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Leading scientist calls on PhD grads to use power of evidence to 'address a very serious problem'

05/02/18 - BOSTON, MA. - Rush D. Holt, CEO of the American Association for the Advancement of Science, delivered the keynote graduation address at Northeastern’s doctoral hooding and graduation ceremony on May 2, 2018 at Cabot Cage. Photo by Adam Glanzman/Northeastern University

Citing the challenge to science posed by ideology and personality politics, Rush Holt, CEO of the American Association for the Advancement of Science, urged Northeastern PhD graduates to to harness the power of their experiences to underscore the value of evidence.

Speaking at the PhD Hooding and Graduation Ceremony, Holt encouraged the 184 new PhDs to join in “addressing what I think is a very serious problem.” Studies continue to show that Americans’ opinions on issues such as global warming depend less on evidence and more on personal characteristics, he said.

“Opinion, ideology, and evidence are frequently taken to be interchangeable in debates and policy,” Holt a physicist and former member of Congress,  told the gathering at Cabot Cage. “Evidence is our currency.”

Holt said that this an exciting time for research in the sciences and the humanities, pointing to areas such as gene editing and climate ecology. He noted that Northeastern graduates are poised for success—particularly to succeed in the age of artificial intelligence—thanks to an education that blends scholarship with experiential learning.

Freshly awarded PhDs, he said, should share their experiences to advocate for the notion that “science is a way of answering questions empirically and verifiably.”

Holt enjoined the students to explain to the masses the work they’ve done, the research that got them to Wednesday’s ceremony–helping to illustrate that that work is part of the evidence.

Give them the curiosity, the power to ask the most important question,” Holt said, “What is the evidence? Show me the evidence? Teach them that they can handle the evidence. That is the greatest benefit you can share from the work, the research that you have put in during your PhD.”

“Opinion, ideology, and evidence are frequently taken to be interchangeable in debates and policy,” Holt a physicist and former member of Congress, told the gathering at Cabot Cage. “Evidence is our currency.” Photo by Adam Glanzman/Northeastern University

 

James C. Bean, provost and senior vice president for academic affairs, noted that Northeastern’s focus on conducting use-inspired research and recruiting talented faculty have combined to create an intellectually ambitious and entrepreneurial environment for doctoral education.

This year’s PhD graduates earned degrees in a range of fields, from information assurance and bioengineering to personal health informatics and pharmaceutical sciences. Over the past five years, more than 900 PhD students have graduated from Northeastern, and the university now offers 33 PhD programs, each of which includes experiential opportunities.

The ceremony, said Bean, marked the “completion of a profound intellectual journey” that students and their faculty advisors travel together. “Relatively few individuals have the opportunity to discover something new, to create new knowledge, produce original works. Our graduates not only had that opportunity, but they have succeeded.”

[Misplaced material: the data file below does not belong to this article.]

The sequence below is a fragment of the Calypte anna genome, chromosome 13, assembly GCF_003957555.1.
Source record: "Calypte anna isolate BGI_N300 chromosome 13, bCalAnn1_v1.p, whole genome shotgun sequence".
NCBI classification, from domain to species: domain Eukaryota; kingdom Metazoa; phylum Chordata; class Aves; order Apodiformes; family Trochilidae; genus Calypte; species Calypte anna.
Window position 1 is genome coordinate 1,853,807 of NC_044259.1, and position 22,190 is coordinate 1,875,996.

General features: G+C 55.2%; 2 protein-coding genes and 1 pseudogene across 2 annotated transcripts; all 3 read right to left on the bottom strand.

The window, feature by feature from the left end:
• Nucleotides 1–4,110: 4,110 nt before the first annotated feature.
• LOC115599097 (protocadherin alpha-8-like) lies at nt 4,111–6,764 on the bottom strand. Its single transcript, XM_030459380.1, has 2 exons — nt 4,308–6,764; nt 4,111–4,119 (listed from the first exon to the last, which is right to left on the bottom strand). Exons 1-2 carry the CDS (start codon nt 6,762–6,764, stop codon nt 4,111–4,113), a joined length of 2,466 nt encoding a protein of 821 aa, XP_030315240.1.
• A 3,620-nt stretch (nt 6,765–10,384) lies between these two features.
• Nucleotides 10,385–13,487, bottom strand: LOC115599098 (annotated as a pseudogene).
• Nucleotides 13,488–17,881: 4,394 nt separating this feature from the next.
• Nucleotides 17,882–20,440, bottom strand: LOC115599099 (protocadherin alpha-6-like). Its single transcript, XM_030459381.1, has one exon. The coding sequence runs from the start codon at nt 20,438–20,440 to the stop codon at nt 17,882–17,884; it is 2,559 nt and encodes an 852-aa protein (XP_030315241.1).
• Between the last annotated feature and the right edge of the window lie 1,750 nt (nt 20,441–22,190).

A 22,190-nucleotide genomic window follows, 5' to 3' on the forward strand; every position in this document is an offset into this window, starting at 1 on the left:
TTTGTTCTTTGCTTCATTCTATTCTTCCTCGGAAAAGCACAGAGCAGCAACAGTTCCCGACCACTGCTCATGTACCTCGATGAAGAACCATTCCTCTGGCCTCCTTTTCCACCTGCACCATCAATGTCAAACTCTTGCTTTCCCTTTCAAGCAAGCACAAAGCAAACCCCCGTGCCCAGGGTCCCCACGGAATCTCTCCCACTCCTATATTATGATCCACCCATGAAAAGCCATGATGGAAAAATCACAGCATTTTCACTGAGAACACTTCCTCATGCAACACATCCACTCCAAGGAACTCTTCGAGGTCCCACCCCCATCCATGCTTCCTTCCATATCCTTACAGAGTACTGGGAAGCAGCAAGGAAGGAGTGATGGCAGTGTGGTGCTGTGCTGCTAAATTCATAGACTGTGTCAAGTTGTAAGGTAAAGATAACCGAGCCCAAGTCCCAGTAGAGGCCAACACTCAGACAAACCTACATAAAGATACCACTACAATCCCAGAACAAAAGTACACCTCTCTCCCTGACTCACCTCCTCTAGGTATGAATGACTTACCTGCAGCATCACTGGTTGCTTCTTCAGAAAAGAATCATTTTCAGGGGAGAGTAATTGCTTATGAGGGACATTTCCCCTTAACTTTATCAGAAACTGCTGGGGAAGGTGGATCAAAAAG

Experiential PhD Expo

Earlier in the day, Northeastern hosted the Experiential PhD Expo to showcase the breadth and depth of research PhD students and their faculty mentors are pursuing with external partners. The expo, held in the Interdisciplinary Science and Engineering Complex, aligned with the university’s focus on transforming doctoral education by integrating experiential learning throughout its PhD programs.

Solomon Mensah, a doctoral student in bioengineering, is co-founder and CEO of Therapeutic Innovations, a startup focused on redesigning affordable and easy-to-use medical devices for people in developing countries. Its first device, Airbaby, is a facemask that delivers a combination of ambient air and oxygen to premature babies to help their lungs retain oxygen.

This year’s PhD graduates earned degrees in a range of fields, from information assurance and bioengineering to personal health informatics and pharmaceutical sciences. Over the past five years, more than 900 PhD students have graduated from Northeastern. Photo by Adam Glanzman/Northeastern University

Mensah said Therapeutic Innovations has worked with numerous partners, including hospitals, health ministries, startup accelerator programs, and the National Science Foundation. This summer, he is traveling to Ghana—his home country—and India to test the product. He created the startup after seeing firsthand the high mortality rates of premature babies in Ghana. “We need to be able to reengineer these types of devices to make them more affordable,” he said.

Other presenters included Murphy Wonsick, a doctoral student in computer engineering who is working with Valkyrie, a 6-foot-2-inch, 275-pound humanoid robot developed by NASA.

Wonsick is part of a team led by Northeastern associate professor Taskin Padir, who NASA selected to perform advanced research and development work on Valkyrie. As part of a partnership with MassRobotics, she’s currently focused on using virtual reality to help humans communicate with Valkyrie once the robot is deployed to deep space.

Westley Tear, a chemistry student, is focused on treating neglected tropical diseases. In June, he will begin a experiential PhD co-op at GSK, which partnered with Northeastern’s Laboratory for Neglected Disease Drug Discovery to repurpose known human kinase inhibitors for human African sleeping sickness. “I can take a lot of the skills I’ve learned in the lab and apply them to a new project,” he said.

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